When planning for retirement, women are more affected by emotions and less involved in decision-making, compared to their male counterparts, according to a study by Lincoln Financial Group.

While hope and fear affect both genders when it comes to retirement saving and investing, women are more vulnerable to such emotional influencers.

Seventy-three percent of the women polled by Lincoln said they are affected by fear, compared with 59% of male respondents. Hope plays a role for 91% of women and 85% of men.

When it comes to intellectual influencers, the situation is reversed. The report reveals that 82% of women are influenced by hard facts, compared with 90% of men. Previous experience is a factor for 72% of women and 78% of men.

Read: Retirement confidence on the rise

The report also shows that while most respondents avoid taking charge of their retirement plans, this trend is more prevalent for women (39%) than it is for men (32%).

This affects women’s investment style. Fifty-six percent of women are likely to invest in stocks or mutual funds compared to 73% of men. And women (48%) are more likely to invest in money market funds than men (43%).

In polling participants, Lincoln also found that women are less engaged in the management of their plans. Only 27% of female respondents said they’re engaged, compared with 37% of men.

That lower engagement level could be the result of relying on a partner. Among those who are married or living with partners, 35% of women are the primary decision-maker when it comes to saving, compared with 53% of their male counterparts.

But the study cautions that these numbers may not show the real picture because “some women think they’re sharing the decision-making, but their partners claim to be in charge.”

Read: Late boomers, generation X less prepared for retirement

So what should plan sponsors do to eliminate all of these barriers for women? Lincoln recommends that because emotion affects the female investment approach more strongly, sponsors should be “empathetic to investment-related fears and concerns, while helping turn hopes into specific investment goals.”

The report also advises plan providers to introduce high-quality, one-on-one personal communication with female plan members since interpersonal connections play a key role in women’s lives.

“Women may want to feel they have a personal relationship with their retirement plan, their employer and their provider,” the survey recommends, adding that if sponsors and advisors cannot provide face-to-face interaction, they can connect with women on social media.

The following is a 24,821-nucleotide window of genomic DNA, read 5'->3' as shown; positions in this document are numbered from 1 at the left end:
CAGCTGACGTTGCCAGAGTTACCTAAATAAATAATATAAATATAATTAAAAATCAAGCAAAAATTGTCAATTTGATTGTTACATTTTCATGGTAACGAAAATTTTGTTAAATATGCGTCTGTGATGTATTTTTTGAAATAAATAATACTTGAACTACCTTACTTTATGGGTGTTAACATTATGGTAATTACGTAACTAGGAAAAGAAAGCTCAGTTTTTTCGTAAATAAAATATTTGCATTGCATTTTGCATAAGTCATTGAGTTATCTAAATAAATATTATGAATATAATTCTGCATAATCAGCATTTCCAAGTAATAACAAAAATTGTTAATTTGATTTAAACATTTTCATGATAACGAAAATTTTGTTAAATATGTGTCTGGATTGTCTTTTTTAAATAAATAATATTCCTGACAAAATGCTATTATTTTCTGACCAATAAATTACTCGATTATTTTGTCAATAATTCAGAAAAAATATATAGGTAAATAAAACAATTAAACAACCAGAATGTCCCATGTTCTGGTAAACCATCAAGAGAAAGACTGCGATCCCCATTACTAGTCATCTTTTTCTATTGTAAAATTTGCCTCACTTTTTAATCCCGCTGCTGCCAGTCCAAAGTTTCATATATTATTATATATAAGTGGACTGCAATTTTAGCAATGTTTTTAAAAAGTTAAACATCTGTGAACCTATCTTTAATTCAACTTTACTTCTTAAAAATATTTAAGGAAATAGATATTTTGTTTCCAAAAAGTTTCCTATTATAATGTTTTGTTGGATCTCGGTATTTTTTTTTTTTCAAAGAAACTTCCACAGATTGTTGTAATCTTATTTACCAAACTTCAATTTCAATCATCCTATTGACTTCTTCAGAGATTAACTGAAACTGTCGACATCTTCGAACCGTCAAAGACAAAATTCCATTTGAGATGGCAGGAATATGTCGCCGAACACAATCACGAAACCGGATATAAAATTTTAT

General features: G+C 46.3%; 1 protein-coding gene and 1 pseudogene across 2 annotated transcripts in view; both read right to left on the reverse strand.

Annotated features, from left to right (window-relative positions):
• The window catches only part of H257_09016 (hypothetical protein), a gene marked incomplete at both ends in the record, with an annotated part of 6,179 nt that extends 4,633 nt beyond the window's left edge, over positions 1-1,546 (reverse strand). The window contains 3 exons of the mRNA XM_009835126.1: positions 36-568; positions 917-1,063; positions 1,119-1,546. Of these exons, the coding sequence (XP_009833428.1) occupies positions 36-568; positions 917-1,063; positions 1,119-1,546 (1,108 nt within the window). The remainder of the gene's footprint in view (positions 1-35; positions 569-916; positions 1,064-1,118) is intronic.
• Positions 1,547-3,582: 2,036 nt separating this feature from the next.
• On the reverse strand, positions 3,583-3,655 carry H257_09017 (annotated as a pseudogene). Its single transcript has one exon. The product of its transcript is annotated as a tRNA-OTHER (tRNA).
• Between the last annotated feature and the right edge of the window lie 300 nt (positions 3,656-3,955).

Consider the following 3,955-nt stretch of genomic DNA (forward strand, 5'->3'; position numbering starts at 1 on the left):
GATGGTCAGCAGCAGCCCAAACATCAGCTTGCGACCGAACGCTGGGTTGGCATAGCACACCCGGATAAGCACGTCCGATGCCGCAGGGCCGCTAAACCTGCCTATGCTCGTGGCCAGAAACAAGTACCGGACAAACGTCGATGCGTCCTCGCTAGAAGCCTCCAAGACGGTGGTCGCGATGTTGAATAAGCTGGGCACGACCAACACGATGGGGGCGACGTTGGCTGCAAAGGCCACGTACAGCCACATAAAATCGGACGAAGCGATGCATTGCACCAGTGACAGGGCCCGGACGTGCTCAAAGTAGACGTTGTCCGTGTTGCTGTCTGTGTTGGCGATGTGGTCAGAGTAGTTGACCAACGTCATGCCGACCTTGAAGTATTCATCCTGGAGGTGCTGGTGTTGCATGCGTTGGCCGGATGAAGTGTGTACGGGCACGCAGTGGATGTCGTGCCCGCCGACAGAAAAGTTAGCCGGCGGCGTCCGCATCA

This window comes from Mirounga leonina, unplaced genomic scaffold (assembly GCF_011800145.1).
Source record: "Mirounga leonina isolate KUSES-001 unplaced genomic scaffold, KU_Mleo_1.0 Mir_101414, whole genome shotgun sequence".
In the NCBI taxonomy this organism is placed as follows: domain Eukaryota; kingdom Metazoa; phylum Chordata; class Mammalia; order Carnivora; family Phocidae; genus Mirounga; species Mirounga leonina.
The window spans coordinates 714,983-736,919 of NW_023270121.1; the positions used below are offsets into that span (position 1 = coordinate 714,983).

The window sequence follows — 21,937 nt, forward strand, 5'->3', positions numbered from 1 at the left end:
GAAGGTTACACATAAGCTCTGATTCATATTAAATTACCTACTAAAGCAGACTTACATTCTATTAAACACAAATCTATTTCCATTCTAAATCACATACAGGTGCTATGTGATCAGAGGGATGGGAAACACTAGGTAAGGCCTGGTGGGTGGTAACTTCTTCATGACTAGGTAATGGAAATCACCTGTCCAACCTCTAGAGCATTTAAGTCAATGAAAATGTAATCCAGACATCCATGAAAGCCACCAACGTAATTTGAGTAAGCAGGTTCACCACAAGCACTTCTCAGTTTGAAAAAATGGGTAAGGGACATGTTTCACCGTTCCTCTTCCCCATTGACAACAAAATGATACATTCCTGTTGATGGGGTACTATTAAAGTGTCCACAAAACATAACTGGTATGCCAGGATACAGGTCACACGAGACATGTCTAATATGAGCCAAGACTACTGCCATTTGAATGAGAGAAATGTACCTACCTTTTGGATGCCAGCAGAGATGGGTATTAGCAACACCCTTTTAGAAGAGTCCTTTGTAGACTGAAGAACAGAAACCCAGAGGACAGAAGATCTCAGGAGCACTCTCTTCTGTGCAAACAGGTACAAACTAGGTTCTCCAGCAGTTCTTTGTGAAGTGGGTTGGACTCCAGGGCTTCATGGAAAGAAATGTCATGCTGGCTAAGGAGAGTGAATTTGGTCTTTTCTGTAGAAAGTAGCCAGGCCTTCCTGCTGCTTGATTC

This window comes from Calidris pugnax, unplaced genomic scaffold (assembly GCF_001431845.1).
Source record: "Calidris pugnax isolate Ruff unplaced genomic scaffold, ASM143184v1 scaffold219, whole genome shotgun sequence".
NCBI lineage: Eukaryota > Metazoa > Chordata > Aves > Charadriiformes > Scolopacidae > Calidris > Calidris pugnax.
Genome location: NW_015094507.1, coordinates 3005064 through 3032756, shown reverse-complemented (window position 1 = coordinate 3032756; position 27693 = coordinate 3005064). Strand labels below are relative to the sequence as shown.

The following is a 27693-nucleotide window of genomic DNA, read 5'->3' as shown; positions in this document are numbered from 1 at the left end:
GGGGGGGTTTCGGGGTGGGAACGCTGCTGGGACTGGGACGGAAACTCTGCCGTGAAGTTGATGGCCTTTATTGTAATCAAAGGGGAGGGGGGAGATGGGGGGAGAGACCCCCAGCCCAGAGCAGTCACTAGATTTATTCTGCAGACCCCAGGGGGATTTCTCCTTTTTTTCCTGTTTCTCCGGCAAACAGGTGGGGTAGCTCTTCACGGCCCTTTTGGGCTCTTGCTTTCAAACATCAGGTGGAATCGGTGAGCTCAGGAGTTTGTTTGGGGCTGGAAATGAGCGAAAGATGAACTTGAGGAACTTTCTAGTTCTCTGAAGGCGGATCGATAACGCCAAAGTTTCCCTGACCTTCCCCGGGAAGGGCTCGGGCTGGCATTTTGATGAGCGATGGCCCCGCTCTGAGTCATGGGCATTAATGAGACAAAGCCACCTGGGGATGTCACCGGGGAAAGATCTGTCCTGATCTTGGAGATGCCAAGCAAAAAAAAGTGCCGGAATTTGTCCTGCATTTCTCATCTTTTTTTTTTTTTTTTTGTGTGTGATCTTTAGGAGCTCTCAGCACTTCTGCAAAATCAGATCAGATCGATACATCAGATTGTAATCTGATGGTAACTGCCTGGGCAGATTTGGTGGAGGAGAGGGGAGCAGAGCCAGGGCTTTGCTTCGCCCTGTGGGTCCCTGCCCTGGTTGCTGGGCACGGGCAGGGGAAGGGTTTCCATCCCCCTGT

Avoiding a large number of technical details during communication and providing straightforward choices is another recommendation based on the fact that most plan members—both men and women—do not have the financial literacy of a portfolio manager.

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Copyright © 2019 Transcontinental Media G.P. Originally published on benefitscanada.com

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This isn’t surprising; however, it is concerning. Women have always been found to be “more emotional” than men, but planning for retirement is something they cannot afford to avoid. Women make up 70% of all long term care claims and live an average of 5 years longer than men. Nursing homes cost an average of $85,000 a year, and most people cannot afford to pay that out of pocket. This makes it crucial for women to begin planning for their long-term care needs in order to secure their financial future and enjoy retirement stress-free.

Monday, July 08 at 12:12 pm | Reply

Priscilla Healy:

I am not sure why prudence in women should be characterized as fear, and therefore to be criticized, while male risk-taking is not characterized as dangerous over-confidence.

And yes, women do depend too much on their male partners for financial advice.

As for me, I simply do not believe that women pay less attention to hard facts than men. What the Lincoln Financial Group study shows is that financial education for both genders is increasingly important as life expectancies and the need for saving increase.

Monday, July 08 at 2:06 pm | Reply

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